Windows XP is still going strong in netbooks and as an alternative for some pre-built PCs, but make no mistake: it's reaching the end of the line. Today, as scheduled, Microsoft has ended the mainstream support phase for the nearly eight-year-old operating system.
What does that mean? In a nutshell, it looks like Microsoft will stop releasing non-security-related hot fixes and providing free support directly to Windows XP users. Here's a handy table (nabbed from Microsoft's support lifecycle policy page) that puts things in perspective:
|Support provided||Mainstream support
|Paid support (per-incident, per hour, and others)||x||x|
|Security update support||x||x|
|Non-security hotfix support||x||Requires extended hotfix agreement, purchased within 90 days of mainstream support ending.|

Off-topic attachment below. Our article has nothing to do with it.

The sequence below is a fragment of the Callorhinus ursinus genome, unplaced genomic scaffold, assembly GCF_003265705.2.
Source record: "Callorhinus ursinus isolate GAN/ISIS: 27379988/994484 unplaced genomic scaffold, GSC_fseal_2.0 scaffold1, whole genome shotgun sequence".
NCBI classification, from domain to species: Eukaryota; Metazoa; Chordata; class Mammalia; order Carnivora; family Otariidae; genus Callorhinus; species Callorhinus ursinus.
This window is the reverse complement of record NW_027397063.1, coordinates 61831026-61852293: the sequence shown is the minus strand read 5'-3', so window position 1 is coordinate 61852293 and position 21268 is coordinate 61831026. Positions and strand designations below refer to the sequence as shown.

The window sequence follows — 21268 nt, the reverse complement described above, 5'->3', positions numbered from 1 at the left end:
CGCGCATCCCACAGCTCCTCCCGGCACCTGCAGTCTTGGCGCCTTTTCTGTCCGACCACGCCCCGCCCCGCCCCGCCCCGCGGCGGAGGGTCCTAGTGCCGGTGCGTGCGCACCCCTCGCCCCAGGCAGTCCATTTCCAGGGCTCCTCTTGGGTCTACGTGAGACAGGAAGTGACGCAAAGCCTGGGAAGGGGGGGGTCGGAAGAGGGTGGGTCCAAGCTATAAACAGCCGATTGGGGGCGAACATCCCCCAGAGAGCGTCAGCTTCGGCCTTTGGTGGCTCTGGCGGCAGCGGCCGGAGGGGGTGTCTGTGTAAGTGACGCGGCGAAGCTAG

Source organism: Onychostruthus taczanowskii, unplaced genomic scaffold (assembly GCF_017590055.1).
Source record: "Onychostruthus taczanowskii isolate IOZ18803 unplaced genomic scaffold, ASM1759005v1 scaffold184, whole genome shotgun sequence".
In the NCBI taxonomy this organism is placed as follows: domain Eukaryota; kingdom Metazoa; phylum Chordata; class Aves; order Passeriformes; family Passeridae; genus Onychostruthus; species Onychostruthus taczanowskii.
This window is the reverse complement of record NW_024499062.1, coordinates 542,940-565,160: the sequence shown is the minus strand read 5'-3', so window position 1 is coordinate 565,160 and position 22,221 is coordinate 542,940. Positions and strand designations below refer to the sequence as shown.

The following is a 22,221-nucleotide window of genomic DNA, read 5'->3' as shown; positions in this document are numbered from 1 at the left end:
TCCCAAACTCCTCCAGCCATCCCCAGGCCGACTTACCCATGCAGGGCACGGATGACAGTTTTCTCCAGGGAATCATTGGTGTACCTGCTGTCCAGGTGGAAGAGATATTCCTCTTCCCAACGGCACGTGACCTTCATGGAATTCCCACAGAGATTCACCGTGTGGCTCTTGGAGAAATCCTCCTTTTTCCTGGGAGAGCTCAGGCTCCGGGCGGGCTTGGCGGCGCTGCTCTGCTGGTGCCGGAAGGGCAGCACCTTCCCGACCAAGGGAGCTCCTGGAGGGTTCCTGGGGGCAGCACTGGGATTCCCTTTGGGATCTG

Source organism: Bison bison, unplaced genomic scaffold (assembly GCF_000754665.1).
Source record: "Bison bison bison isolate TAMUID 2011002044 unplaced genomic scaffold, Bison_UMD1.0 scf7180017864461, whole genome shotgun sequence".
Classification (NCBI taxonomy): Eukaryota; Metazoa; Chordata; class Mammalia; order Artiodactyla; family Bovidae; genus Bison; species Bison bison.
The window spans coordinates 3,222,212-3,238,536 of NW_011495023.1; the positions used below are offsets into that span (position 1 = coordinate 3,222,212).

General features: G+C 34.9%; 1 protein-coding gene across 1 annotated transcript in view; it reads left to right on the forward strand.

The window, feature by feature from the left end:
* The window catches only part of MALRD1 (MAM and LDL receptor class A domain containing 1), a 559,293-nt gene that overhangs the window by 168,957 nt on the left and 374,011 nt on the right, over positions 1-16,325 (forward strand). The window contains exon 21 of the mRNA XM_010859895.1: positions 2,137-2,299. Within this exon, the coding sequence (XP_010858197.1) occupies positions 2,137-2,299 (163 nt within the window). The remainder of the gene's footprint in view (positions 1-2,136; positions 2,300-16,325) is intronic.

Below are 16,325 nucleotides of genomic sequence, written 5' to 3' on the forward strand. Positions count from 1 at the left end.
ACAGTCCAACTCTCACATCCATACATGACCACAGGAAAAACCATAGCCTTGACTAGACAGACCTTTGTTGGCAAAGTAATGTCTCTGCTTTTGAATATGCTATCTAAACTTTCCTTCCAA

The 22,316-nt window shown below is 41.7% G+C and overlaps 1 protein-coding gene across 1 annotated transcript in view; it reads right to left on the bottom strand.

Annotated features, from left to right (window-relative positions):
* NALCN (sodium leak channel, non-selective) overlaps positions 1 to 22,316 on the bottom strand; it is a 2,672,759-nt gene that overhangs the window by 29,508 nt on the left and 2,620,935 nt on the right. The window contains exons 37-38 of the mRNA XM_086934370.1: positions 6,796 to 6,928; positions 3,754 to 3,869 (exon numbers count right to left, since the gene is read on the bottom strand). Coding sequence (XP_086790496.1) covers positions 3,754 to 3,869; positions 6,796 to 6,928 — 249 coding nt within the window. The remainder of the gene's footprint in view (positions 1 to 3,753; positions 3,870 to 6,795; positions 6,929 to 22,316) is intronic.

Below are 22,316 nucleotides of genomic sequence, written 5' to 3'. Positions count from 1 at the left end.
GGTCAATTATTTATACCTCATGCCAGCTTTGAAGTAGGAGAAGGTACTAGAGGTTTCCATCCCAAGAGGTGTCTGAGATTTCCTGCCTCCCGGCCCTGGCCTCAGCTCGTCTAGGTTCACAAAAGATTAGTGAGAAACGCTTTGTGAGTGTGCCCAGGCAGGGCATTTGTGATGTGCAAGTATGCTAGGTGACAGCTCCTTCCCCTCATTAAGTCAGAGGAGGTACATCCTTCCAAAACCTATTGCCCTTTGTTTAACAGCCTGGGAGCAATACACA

|No-charge incident support||x|
|Design changes and feature requests||x|
|Product-specific information that is available by using the online Microsoft Knowledge Base||x||x|
|Product-specific information that is available by using the Support site at Microsoft Help and Support to find answers to technical questions||x||x|
The extended support phase is scheduled to last until April 8, 2014, which should give enterprise users and the like plenty of time to upgrade. According to a study we saw yesterday, though, a decent number of firms may take until then—or shortly before—to upgrade to Windows 7.
This change puts Microsoft in a strange position: it's officially backing off support for an operating system that, apparently, the majority of Windows users are still hanging onto. The latest Net Applications figures suggest that Windows XP had a 62.9% worldwide market share last month, while Windows Vista was still way behind with a usage share of just 23.4%.
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